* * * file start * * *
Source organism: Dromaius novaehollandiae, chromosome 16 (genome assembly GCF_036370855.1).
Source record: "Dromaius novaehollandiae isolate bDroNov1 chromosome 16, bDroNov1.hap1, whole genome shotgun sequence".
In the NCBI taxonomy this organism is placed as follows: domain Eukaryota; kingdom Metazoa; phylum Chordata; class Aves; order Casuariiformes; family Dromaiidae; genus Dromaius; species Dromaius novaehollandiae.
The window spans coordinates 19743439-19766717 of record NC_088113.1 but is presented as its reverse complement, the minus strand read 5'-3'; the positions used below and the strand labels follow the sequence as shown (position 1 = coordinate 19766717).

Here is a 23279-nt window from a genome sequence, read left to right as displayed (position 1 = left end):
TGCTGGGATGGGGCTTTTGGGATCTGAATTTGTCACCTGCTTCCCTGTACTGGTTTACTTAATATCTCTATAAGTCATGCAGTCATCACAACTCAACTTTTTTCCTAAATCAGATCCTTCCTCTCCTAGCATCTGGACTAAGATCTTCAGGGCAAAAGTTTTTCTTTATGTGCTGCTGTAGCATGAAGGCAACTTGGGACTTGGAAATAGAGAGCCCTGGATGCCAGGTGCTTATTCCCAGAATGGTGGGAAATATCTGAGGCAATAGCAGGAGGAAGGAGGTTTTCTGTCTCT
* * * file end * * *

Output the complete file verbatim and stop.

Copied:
Source organism: Dromaius novaehollandiae, chromosome 16 (genome assembly GCF_036370855.1).
Source record: "Dromaius novaehollandiae isolate bDroNov1 chromosome 16, bDroNov1.hap1, whole genome shotgun sequence".
In the NCBI taxonomy this organism is placed as follows: domain Eukaryota; kingdom Metazoa; phylum Chordata; class Aves; order Casuariiformes; family Dromaiidae; genus Dromaius; species Dromaius novaehollandiae.
The window spans coordinates 19743439-19766717 of record NC_088113.1 but is presented as its reverse complement, the minus strand read 5'-3'; the positions used below and the strand labels follow the sequence as shown (position 1 = coordinate 19766717).

Here is a 23279-nt window from a genome sequence, read left to right as displayed (position 1 = left end):
TGCTGGGATGGGGCTTTTGGGATCTGAATTTGTCACCTGCTTCCCTGTACTGGTTTACTTAATATCTCTATAAGTCATGCAGTCATCACAACTCAACTTTTTTCCTAAATCAGATCCTTCCTCTCCTAGCATCTGGACTAAGATCTTCAGGGCAAAAGTTTTTCTTTATGTGCTGCTGTAGCATGAAGGCAACTTGGGACTTGGAAATAGAGAGCCCTGGATGCCAGGTGCTTATTCCCAGAATGGTGGGAAATATCTGAGGCAATAGCAGGAGGAAGGAGGTTTTCTGTCTCT